High Blood Sugars
High blood sugars or hyperglycaemia
Hyperglycaemia is the medical word for high blood sugar/glucose levels. High glucose levels can affect people in lots of different ways, and they are called the symptoms of diabetes.
Symptoms of diabetes
- Tiredness – this is because your body cannot convert the sugar in your blood stream into energy
- Passing more urine– as your blood sugar levels start to rise your kidneys try to remove the extra sugar out of your blood and into your urine. This takes water with it, and so you produce larger volumes of urine, pass urine more frequently, and often people have to get up in the night to pass urine as well.
- Thirst – As a result of passing more urine your body gets dehydrated, and so you feel thirsty to catch up. Water is the best drink to make up for this, but quite often, if the person doesn’t know they are developing diabetes, they might drink sugary drinks or fruit juices. Unfortunately, the sugar in these drinks just makes the problem worse, and it feels like the thirst just can’t be quenched.
- Blurred vision – If your blood sugar level is high, this temporarily affects how much water is in the eye changing its shape, causing the vision to blur. By reducing your blood sugar levels your eyesight will return to normal in a short space of time.
- Cystitis and Thrush – bugs like bacteria and fungi use sugar as fuel too. So if there is a lot of sugar in your urine, because there is a lot in your blood, these sorts of infections are more likely.
- Weight loss – when blood sugar levels are very high, sugar escapes into the urine, this will cause people to lose weight. This is not particularly common in Type 2 diabetes.
Causes of high blood sugars (hyperglycaemia)
- Lack of insulin – sugar levels can rise because there is not enough insulin present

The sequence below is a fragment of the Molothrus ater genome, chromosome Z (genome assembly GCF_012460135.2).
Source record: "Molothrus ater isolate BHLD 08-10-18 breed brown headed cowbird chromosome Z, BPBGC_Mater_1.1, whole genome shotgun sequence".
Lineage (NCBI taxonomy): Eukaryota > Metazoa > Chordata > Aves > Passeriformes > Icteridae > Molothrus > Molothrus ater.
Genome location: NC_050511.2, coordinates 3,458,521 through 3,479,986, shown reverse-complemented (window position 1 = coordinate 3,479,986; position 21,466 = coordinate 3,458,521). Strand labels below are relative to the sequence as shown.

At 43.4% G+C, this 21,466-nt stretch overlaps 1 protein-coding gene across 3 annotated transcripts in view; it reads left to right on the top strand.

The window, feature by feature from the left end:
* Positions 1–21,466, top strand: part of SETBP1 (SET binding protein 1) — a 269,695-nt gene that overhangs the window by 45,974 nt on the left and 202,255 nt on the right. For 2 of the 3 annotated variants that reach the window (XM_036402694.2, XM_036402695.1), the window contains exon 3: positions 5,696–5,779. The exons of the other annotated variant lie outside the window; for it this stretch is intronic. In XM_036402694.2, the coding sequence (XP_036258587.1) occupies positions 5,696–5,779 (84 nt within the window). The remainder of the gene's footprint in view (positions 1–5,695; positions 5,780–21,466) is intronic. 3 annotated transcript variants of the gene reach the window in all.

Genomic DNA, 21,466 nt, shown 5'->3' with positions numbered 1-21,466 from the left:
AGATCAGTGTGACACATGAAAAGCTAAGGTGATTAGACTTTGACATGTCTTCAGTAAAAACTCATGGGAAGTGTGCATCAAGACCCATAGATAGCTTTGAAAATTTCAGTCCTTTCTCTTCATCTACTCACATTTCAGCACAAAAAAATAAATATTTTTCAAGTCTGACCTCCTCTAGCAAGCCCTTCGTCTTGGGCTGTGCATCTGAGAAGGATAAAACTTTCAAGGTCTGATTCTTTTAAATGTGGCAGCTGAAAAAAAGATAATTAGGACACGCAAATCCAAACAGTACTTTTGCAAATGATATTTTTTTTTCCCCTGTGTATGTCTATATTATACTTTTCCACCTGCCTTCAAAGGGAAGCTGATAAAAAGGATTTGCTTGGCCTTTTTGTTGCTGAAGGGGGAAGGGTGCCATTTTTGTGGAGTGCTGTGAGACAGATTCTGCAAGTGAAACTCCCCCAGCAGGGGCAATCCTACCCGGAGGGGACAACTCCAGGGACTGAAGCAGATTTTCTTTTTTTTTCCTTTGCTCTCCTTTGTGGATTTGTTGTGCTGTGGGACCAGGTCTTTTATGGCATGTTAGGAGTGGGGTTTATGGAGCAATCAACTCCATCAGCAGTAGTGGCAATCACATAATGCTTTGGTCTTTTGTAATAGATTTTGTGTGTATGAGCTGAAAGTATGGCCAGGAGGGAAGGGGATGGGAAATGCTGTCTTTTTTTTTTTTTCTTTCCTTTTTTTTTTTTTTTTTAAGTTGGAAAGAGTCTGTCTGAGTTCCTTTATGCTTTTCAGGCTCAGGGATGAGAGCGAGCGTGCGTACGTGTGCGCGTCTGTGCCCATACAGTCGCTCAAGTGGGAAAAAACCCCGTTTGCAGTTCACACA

- Insulin resistance – the insulin that is produced does not work properly
- Eating too much – generally, sugary or starchy food and drink will cause blood glucose levels to rise. The more you eat, the higher your blood sugar levels get.
- Taking less exercise than normal – exercise usually burns off sugar, so taking less exercise than normal, may lead to a rise in blood sugar levels.
- Illness – If you are suffering from an illness, infection or are under a lot of stress this affects other hormones in your body, and this can cause high blood sugars(hyperglycaemia)
- Medications – Certain medications, especially steroids, can interfere with your blood glucose regulation and cause high blood sugars.
- Alcohol – Alcohol usually causes low blood sugars, but some drinks have a surprising amount of carbohydrates in them, and so this can be a bit unpredictable.
Treatments of high blood sugars (hyperglycaemia)
A good thing to do is try and establish a cause for your raised blood sugar levels. If, for example, you have been eating too many sugary or starchy foods – try to reduce them and see the effect on your blood sugar levels.
If you have been less active than normal – try and increase your activity levels again if possible.
If you can see no cause for your high blood sugars (hyperglycaemia) and it’s persistent, then it would be advisable to contact your health care professional to see if your treatment needs adjusting.
Importance of optimum control
The aim of good control for your diabetes is to be free of the symptoms we have discussed and to reduce the risks of long term complications.
Therefore it is essential to know when to seek help with your high blood sugars.
What to do when you are not well
When people are unwell, diabetes control can seem to go haywire. Stress hormones put blood sugars up, but feeling sick often means you eat less so it can be very hard to predict what will happen.
Please follow these “sick day rules” to keep your diabetes safe, when you are poorly.
- NEVER stop taking your tablets or insulin – this is because your body’s need for insulin is usually increased during illness.
- Test your blood sugars frequently 2 – 4 hourly.
- Aim to drink at least 2.5litres or 5 pints of water or sugar free fluid per day to prevent dehydration
- Rest and avoid strenuous exercise to avoid further increasing your blood glucose levels.
- Eat as normally as you can. If you cannot eat then replace solid food with one of the following 400 mls of milk, 150-200mls non diet fizzy drink, 200mls carton fruit juice, 1 scoop of ice-cream
When to seek further help from doctor or nurse
If someone has any of the following they must seek advice from their health care professional.
- Continuous diarrhoea or vomiting
- Unable to keep food down for more than 4 hours
- High blood glucose levels with symptoms of illness
- Becoming drowsy or confused
This will be discussed in greater detail in the section called “Illness”.